With the usual face-saving formalities he withdrew Soviet forces. Civilian and vulnerable elements were withdrawn first as is the normal process for evacuations, and the military followed in an orderly retirement to and across the Soviet border. It was a failed operation as an invasion but the withdrawal was conducted without any embarrassment.

Nor can it be said that Afghanistan brought down the USSR. Gorbachev’s Glasnost and Perestroika reform initiatives encouraged separatist movements in the constituent republics of the USSR, and President Reagan’s pursuit of his satellite-based Strategic Missile Defense discouraged the Soviet leadership at the prospect that even though they were spending approximately 50 percent of GDP on defense, they could lose their deterrent capability and cease to be a geopolitical rival to the United States.

Afghanistan was not remotely as great a fiasco to the Soviets as Vietnam was to the United States and was not the graveyard of the USSR.

Saigon and Dunkirk

Comparisons with Saigon 1975, are also false, other than visually. The United States fought to a standstill and withdrew with honor and dignity. The Saigon regime continued for two years. Only Watergate prevented the return of American air power to stabilize the country when the North Vietnamese reinvaded the south, as it had in the great North Vietnamese offensive of April 1972, when the South Vietnamese defeated the North and Viet Cong with American assistance in the air only.

There have also been some rather flippant invocations of the evacuation from Dunkirk across the English Channel of 240,000 British and 100,000 French soldiers in May 1940. It is a very tenuous comparison. The German army left the northern Anglo-French armies no choice but to take to the sea or surrender. There were no other options and there was no civilian evacuation involved.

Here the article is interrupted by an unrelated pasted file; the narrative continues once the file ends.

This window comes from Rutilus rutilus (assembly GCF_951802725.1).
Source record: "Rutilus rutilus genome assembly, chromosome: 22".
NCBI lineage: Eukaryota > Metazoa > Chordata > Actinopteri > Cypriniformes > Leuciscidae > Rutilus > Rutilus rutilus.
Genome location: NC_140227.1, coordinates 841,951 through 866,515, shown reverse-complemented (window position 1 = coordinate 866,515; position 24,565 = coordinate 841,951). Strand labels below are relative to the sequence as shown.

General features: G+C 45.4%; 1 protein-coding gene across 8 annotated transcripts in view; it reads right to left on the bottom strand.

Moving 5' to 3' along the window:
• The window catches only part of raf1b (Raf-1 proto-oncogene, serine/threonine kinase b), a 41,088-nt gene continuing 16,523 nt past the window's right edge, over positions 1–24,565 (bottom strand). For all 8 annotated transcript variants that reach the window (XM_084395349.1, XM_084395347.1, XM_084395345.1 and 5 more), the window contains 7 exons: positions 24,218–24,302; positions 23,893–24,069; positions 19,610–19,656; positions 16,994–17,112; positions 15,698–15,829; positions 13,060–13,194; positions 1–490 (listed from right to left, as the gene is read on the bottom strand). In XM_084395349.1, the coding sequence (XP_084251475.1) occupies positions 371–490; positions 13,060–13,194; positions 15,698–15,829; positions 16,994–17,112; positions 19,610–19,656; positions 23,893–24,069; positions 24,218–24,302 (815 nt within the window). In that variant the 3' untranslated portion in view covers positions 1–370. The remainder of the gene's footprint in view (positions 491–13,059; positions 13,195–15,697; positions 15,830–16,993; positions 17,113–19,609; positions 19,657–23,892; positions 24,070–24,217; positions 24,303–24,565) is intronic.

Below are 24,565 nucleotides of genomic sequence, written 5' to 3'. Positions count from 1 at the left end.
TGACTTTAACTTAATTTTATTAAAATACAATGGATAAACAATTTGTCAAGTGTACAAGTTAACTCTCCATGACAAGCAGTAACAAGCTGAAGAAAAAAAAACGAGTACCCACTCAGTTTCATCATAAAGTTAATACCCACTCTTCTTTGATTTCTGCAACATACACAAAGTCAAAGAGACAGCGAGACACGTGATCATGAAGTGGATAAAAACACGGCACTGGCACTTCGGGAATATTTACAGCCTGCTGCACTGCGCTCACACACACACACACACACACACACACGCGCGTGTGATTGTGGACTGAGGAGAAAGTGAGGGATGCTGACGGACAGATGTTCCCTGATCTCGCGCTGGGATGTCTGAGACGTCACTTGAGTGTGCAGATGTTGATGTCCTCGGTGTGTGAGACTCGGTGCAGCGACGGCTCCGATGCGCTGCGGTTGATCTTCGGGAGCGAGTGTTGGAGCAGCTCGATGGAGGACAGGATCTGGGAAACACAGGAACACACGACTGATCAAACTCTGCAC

The last-ditch French defenders and the Royal Navy and Air Force covered the retreat magnificently and in fair weather British vessels ranging from ocean liners to small launches ferried the Allied soldiers to safety. But Prime Minister Churchill struck exactly the right note: “Let us not exaggerate the triumph of this deliverance. Wars are not won by evacuations.”

American Withdrawal

President Joe Biden said on the weekend that history would ratify his judgment. His guess deserves the same hearing as anyone’s, but it is impossible to agree with it.

There was no need to withdraw the NATO forces, three quarters of them from countries other than the U.S., the war had reached a stasis with the Taliban in which NATO and its Afghan collaborators ruled the cities while the Taliban clearly had preponderant strength in much of the rural areas. Hostilities had settled down to a minimum and in the last 18 months in which the U.S. Armed Forces in Afghanistan had not sustained a single fatality, the cities of America endured approximately 2000 deaths from gunfire.

If Biden was determined simply to leave, and had accordingly advised the allies whom he has been assuring that the United States “is back,” an evacuation of all personnel starting with the most vulnerable and ending with the strongest military units, which would have coordinated and covered the entire operation could have been executed. The president would have had trouble defending the evacuation as a strategic step but would at least have spared himself the terminal embarrassment of the chaos, cowardice, and desertion that he has inflicted upon himself and his administration.

Views expressed in this article are the opinions of the author and do not necessarily reflect the views of The Epoch Times.

Conrad Black
Conrad Black
Conrad Black has been one of Canada’s most prominent financiers for 40 years and was one of the leading newspaper publishers in the world. He’s the author of authoritative biographies of Franklin D. Roosevelt and Richard Nixon, and, most recently, “Donald J. Trump: A President Like No Other,” which has been republished in updated form. Please follow Conrad Black with Bill Bennett and Victor Davis Hanson on their podcast Scholars and Sense.